pages 30-31 pages 34-35 

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WIENER WERKSTÄTTE BLOCK-PRINTED SILK DRESS FABRICS

BAHIA BY JULIUS ZIMPEL, ca. 1925
SAMTENTE BY LOTTE FRÖMEL-FOCHLER,
ca. 1910–11
LISZT BY DAGOBERT PECHE, ca. 1911–13

In the overarching spirit of gesamtkunstwerk, members of the Wiener Werkstätte—the avant-garde Viennese artisans collective founded in 1903—were wholly involved in each aspect of their creations. Because the decorative schemes of Wiener Werkstätte interiors often incorporated impressive quantities of boldly patterned fabrics, new impetus was given to in-house production. Though woven, upholstery-weight fabrics and carpets were produced by Viennese firm Backhausen & Söhne for the Wiener Werkstätte since its inception, the collective sought different types of patterned materials for fashion and furnishing purposes and began their own experimentations with block-printed textiles around 1910.

The fashion press of the day called special attention to the Wiener Werkstätte’s printed silks. These three rare examples represent a small cross section of the collective’s output. Each artist’s design is economical in terms of color and pattern repeat—undoubtedly by artistic choice, and partially because of the technical specifications of wood-block printing. Julius Zimpel (1896–1925) studied at the Kunstgewerbeschule in Vienna from 1911 to 1916. Zimpel’s evocatively titled Bahia, with its thatched pattern in tropical hues of bronze, magenta, coral, and amethyst, hints at foreign inspiration and the early twentieth-century vogue for primitivism. Lotte Frömel-Fochler (1884–?), also a student at the Kunstgewerbeschule, designed numerous textiles for the group from 1910 on; her work also included fashion accessories, lace and embroidery. Glossy satin provides a sensual surface for this printing of Samtente, her exotic composition of swaying grasses interspersed with clusters of jewel-toned lotus umbels. Perhaps the most versatile and commercially successful of all Wiener Werkstätte designers, Dagobert Peche (1886–1923) worked prolifically in textiles, leaving an archive of almost three thousand designs. Peche is known for his sophisticated, subtle color sense, as evidenced here in this early design. Liszt features a recurring motif from the artist’s repertoire: tufts of lancet-shaped leaves bundled into crowns. Shaded ombré effects were another hallmark of Peche’s work—here, the chromatically stacked stripes, graduated from black to palest gray, provide a neutral yet visually engaging backdrop for the raspberry-pink flourishes, while diagonally banded ombré columns define the rows. Within this rhythmic repetition, Liszt melds structure with exuberance.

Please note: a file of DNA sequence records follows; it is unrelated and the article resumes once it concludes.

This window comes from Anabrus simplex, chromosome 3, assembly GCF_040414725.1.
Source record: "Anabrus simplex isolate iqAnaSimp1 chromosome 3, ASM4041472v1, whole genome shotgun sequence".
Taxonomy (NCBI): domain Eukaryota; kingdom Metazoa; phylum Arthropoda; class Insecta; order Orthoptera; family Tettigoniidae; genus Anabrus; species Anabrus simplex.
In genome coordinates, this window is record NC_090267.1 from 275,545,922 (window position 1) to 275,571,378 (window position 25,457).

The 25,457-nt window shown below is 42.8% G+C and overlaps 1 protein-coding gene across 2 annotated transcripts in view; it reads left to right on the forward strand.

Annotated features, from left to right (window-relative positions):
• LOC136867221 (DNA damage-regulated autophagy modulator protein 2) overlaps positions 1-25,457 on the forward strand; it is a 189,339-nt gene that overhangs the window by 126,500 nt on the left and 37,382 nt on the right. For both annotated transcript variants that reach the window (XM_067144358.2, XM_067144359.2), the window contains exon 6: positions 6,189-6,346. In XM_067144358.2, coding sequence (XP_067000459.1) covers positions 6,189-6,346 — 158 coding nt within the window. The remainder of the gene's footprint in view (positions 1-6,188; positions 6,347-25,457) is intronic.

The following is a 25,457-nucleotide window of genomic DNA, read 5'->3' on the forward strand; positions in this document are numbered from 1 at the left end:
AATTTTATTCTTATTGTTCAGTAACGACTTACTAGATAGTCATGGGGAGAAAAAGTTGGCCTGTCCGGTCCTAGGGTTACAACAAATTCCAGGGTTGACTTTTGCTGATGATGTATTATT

Coincidental with the establishment of the textile division was the birth of Weiner Werkstätte fashions. Founded in 1911, the fashion department—in conjunction with textile production—would have far-reaching effects on contemporary European couturiers such as Paul Poiret. Sensing the need to protect their innovative merchandise from piracy, a Wiener Werkstätte trademark valid for ‘Articles of Clothing, Textiles and Millinery’ was officially registered in November 1913.

A furnishing-weight version of Samtente, used to cover a settee in a 1911 Josef Hoffman-designed interior, is illustrated in Angela Völker, Textiles of the Wiener Werkstätte 1910-1932 (1994), p. 39.

Liszt by Dagobert Peche, ca. 1911-13
Liszt
Bahia by Julius Zimpel, ca. 1925
Bahia
Samtente by Lotte Fromel-Fochler, ca. 1910-13
Samtente

 

Bahia: 14.5” H x 12” W (detail)
Samtente: 31.5” H x 39.25” W
Liszt: 14.5” H x 19.5” W (detail)

pages 30-31 pages 34-35  

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